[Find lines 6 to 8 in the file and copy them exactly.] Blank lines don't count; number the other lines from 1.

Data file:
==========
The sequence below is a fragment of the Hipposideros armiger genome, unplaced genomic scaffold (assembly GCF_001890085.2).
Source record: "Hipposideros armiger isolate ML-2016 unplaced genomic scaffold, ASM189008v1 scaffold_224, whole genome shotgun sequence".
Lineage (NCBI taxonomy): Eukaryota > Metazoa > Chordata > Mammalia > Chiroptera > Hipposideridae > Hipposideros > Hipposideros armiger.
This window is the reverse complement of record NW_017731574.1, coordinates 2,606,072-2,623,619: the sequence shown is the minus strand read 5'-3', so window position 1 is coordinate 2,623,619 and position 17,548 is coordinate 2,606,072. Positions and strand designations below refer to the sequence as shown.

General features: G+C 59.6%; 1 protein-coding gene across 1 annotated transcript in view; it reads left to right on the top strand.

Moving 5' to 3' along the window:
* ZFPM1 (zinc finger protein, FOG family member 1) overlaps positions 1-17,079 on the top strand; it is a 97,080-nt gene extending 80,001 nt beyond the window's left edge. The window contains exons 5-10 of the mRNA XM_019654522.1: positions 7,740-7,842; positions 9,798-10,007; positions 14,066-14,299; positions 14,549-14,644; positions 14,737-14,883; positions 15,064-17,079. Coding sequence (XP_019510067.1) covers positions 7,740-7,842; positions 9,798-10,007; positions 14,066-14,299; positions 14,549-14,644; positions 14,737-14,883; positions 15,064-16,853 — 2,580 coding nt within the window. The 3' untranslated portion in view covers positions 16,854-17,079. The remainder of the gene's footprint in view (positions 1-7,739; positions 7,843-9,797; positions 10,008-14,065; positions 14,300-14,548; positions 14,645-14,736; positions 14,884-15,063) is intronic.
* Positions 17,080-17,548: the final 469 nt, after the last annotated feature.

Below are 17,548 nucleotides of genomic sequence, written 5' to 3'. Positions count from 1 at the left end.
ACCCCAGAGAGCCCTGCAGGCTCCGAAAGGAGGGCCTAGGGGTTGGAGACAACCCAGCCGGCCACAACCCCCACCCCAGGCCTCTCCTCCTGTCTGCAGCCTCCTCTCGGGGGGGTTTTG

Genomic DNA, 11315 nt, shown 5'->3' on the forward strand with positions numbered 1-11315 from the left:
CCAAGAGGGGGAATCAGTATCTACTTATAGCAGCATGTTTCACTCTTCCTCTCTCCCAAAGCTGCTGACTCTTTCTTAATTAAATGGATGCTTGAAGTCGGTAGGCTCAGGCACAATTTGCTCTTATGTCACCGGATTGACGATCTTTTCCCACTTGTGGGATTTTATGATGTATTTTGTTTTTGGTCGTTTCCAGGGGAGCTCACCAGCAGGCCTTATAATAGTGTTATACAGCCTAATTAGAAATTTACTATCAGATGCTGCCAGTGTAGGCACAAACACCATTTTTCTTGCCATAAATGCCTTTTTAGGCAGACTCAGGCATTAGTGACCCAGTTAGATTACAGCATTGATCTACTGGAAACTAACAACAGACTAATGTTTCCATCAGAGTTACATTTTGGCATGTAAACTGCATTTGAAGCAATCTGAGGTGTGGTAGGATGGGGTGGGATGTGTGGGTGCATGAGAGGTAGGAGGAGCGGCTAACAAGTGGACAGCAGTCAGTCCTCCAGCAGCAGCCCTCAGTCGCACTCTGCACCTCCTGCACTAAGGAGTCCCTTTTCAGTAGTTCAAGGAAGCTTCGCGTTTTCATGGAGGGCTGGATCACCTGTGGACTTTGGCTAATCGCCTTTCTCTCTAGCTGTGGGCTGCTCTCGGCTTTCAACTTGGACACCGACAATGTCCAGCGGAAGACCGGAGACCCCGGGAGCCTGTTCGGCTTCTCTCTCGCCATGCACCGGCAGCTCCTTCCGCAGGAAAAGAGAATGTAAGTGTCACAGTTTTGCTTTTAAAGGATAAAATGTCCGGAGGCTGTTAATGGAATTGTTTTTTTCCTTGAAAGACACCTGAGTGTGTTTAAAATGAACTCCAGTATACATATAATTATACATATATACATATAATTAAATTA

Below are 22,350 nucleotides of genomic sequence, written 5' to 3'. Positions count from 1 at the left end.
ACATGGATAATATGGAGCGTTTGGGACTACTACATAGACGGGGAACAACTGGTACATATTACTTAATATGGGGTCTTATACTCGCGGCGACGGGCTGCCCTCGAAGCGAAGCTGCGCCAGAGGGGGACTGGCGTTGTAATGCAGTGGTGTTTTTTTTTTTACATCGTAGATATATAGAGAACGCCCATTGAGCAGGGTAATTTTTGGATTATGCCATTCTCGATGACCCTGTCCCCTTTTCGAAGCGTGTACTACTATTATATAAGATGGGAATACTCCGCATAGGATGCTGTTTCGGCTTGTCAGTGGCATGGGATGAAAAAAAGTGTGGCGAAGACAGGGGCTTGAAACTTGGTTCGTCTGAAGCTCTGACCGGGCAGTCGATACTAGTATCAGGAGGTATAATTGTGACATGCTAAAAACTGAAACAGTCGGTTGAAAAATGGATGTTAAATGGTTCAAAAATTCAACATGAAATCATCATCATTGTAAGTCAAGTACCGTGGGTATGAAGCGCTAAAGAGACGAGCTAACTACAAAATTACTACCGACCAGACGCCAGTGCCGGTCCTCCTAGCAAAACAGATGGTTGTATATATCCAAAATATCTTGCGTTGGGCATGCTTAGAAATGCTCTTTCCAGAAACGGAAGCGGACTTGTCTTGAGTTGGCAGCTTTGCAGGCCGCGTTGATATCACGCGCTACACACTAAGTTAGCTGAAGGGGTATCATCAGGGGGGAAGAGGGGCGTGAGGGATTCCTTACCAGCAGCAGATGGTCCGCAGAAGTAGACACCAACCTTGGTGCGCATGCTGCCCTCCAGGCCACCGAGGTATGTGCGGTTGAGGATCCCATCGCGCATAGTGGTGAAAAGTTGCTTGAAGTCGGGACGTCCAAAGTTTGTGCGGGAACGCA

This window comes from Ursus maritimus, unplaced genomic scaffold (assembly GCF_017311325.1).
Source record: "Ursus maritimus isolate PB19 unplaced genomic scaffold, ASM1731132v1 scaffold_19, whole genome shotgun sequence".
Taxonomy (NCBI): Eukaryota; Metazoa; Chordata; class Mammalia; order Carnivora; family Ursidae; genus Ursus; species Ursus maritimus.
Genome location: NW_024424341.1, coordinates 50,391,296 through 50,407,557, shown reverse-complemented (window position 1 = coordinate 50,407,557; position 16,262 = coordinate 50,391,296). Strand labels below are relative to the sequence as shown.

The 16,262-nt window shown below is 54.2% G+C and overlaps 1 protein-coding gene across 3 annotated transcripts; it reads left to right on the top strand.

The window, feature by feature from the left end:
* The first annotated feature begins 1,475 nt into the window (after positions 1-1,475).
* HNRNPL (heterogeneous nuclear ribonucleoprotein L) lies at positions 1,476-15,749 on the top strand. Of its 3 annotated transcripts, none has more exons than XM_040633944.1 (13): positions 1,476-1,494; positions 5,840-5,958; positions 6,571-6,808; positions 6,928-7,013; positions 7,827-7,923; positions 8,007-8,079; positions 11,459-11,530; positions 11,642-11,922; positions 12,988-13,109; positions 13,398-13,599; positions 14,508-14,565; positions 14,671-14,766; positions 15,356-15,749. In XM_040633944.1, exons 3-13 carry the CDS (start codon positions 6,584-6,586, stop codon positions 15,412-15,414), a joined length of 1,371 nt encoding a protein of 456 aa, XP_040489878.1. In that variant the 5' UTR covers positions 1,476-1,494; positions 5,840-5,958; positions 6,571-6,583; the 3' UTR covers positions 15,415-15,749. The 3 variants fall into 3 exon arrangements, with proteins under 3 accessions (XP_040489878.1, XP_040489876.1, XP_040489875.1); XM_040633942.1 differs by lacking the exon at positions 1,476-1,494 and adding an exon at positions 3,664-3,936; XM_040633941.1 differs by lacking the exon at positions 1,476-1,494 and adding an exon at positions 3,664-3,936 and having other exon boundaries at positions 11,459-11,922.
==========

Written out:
Moving 5' to 3' along the window:
* ZFPM1 (zinc finger protein, FOG family member 1) overlaps positions 1-17,079 on the top strand; it is a 97,080-nt gene extending 80,001 nt beyond the window's left edge. The window contains exons 5-10 of the mRNA XM_019654522.1: positions 7,740-7,842; positions 9,798-10,007; positions 14,066-14,299; positions 14,549-14,644; positions 14,737-14,883; positions 15,064-17,079. Coding sequence (XP_019510067.1) covers positions 7,740-7,842; positions 9,798-10,007; positions 14,066-14,299; positions 14,549-14,644; positions 14,737-14,883; positions 15,064-16,853 — 2,580 coding nt within the window. The 3' untranslated portion in view covers positions 16,854-17,079. The remainder of the gene's footprint in view (positions 1-7,739; positions 7,843-9,797; positions 10,008-14,065; positions 14,300-14,548; positions 14,645-14,736; positions 14,884-15,063) is intronic.
* Positions 17,080-17,548: the final 469 nt, after the last annotated feature.